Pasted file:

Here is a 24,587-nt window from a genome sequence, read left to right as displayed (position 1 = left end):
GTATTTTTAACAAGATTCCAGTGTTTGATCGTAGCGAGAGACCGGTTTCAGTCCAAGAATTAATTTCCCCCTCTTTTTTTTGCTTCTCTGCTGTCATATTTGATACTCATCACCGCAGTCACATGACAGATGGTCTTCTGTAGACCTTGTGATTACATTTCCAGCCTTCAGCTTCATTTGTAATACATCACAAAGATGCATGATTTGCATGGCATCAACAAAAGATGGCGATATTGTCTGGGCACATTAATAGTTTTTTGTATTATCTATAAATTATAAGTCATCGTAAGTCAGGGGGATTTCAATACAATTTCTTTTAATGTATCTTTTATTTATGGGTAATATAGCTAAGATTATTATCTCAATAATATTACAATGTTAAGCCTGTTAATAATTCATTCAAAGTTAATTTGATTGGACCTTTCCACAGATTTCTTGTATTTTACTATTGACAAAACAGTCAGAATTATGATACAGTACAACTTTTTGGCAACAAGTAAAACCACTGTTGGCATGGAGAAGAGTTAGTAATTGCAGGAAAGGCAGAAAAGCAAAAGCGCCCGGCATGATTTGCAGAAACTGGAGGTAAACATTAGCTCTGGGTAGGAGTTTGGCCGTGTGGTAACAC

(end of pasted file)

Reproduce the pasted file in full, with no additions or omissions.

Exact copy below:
Here is a 24,587-nt window from a genome sequence, read left to right as displayed (position 1 = left end):
GTATTTTTAACAAGATTCCAGTGTTTGATCGTAGCGAGAGACCGGTTTCAGTCCAAGAATTAATTTCCCCCTCTTTTTTTTGCTTCTCTGCTGTCATATTTGATACTCATCACCGCAGTCACATGACAGATGGTCTTCTGTAGACCTTGTGATTACATTTCCAGCCTTCAGCTTCATTTGTAATACATCACAAAGATGCATGATTTGCATGGCATCAACAAAAGATGGCGATATTGTCTGGGCACATTAATAGTTTTTTGTATTATCTATAAATTATAAGTCATCGTAAGTCAGGGGGATTTCAATACAATTTCTTTTAATGTATCTTTTATTTATGGGTAATATAGCTAAGATTATTATCTCAATAATATTACAATGTTAAGCCTGTTAATAATTCATTCAAAGTTAATTTGATTGGACCTTTCCACAGATTTCTTGTATTTTACTATTGACAAAACAGTCAGAATTATGATACAGTACAACTTTTTGGCAACAAGTAAAACCACTGTTGGCATGGAGAAGAGTTAGTAATTGCAGGAAAGGCAGAAAAGCAAAAGCGCCCGGCATGATTTGCAGAAACTGGAGGTAAACATTAGCTCTGGGTAGGAGTTTGGCCGTGTGGTAACAC